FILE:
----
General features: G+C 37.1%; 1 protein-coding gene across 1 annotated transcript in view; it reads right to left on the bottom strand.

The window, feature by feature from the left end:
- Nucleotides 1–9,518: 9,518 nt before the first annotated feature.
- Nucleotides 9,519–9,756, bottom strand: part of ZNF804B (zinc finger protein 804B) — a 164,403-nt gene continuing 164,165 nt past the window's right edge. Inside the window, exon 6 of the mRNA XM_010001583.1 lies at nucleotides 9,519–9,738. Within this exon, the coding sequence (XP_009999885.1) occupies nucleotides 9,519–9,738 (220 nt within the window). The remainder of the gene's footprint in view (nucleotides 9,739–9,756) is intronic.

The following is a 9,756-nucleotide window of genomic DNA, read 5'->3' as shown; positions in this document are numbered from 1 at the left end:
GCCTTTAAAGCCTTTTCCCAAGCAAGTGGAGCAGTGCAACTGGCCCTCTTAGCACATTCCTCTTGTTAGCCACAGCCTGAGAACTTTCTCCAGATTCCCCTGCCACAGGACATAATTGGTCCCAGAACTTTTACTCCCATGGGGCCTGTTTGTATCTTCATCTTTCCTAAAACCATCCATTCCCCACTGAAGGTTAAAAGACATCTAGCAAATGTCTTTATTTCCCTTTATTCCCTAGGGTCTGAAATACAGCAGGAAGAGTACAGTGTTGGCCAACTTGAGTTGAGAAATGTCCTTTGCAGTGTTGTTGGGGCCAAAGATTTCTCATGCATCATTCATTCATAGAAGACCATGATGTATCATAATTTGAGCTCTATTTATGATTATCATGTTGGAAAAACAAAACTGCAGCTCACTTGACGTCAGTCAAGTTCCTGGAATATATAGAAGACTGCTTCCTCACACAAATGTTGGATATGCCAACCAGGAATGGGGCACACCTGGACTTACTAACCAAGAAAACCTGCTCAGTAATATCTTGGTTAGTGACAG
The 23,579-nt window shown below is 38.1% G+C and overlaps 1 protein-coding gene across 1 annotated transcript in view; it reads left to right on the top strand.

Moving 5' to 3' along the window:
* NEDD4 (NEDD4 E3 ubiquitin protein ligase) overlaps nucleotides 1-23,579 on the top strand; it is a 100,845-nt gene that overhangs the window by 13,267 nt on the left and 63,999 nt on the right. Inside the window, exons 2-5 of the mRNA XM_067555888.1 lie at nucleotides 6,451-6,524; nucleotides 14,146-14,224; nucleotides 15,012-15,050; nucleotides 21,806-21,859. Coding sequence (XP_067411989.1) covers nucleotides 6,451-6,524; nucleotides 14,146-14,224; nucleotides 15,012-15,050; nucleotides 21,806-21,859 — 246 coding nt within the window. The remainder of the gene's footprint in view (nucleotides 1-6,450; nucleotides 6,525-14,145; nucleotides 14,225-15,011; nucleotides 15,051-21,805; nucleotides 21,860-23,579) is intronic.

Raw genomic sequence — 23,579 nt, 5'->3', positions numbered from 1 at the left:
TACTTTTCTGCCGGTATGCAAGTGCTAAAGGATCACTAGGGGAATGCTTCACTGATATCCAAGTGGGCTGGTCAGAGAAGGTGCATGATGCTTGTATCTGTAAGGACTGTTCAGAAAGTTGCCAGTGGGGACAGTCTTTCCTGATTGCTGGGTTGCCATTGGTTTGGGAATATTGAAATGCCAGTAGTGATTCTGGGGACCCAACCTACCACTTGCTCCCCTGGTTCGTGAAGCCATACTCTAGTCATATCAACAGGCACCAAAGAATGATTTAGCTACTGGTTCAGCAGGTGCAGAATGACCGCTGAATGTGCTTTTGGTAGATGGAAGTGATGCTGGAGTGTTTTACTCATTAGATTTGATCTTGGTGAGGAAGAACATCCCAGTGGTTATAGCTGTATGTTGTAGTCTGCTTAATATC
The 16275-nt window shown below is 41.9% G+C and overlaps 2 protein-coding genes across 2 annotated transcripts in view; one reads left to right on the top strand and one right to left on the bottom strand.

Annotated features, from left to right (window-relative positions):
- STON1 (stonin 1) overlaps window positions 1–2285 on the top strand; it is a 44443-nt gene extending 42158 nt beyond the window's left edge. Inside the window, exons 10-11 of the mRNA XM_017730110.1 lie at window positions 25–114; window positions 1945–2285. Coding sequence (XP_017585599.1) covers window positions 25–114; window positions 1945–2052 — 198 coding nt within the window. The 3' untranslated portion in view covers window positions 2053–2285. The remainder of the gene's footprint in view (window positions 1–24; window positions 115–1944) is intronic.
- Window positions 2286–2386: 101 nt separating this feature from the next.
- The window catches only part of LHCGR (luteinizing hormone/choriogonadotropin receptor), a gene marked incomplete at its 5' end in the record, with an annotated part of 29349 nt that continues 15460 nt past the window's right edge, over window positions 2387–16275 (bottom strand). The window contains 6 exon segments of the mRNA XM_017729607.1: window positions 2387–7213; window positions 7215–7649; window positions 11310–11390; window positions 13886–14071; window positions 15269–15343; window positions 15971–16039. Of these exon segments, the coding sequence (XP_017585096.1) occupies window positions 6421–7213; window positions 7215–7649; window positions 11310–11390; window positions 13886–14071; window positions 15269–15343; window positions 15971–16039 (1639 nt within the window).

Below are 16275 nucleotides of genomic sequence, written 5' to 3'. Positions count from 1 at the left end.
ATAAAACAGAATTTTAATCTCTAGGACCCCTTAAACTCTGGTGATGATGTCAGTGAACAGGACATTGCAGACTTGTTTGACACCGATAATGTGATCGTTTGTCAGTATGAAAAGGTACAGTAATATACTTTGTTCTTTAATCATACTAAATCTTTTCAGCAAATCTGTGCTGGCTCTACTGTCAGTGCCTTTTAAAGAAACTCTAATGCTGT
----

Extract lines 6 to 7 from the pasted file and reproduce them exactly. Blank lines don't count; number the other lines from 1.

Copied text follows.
GCCTTTAAAGCCTTTTCCCAAGCAAGTGGAGCAGTGCAACTGGCCCTCTTAGCACATTCCTCTTGTTAGCCACAGCCTGAGAACTTTCTCCAGATTCCCCTGCCACAGGACATAATTGGTCCCAGAACTTTTACTCCCATGGGGCCTGTTTGTATCTTCATCTTTCCTAAAACCATCCATTCCCCACTGAAGGTTAAAAGACATCTAGCAAATGTCTTTATTTCCCTTTATTCCCTAGGGTCTGAAATACAGCAGGAAGAGTACAGTGTTGGCCAACTTGAGTTGAGAAATGTCCTTTGCAGTGTTGTTGGGGCCAAAGATTTCTCATGCATCATTCATTCATAGAAGACCATGATGTATCATAATTTGAGCTCTATTTATGATTATCATGTTGGAAAAACAAAACTGCAGCTCACTTGACGTCAGTCAAGTTCCTGGAATATATAGAAGACTGCTTCCTCACACAAATGTTGGATATGCCAACCAGGAATGGGGCACACCTGGACTTACTAACCAAGAAAACCTGCTCAGTAATATCTTGGTTAGTGACAG
The 23,579-nt window shown below is 38.1% G+C and overlaps 1 protein-coding gene across 1 annotated transcript in view; it reads left to right on the top strand.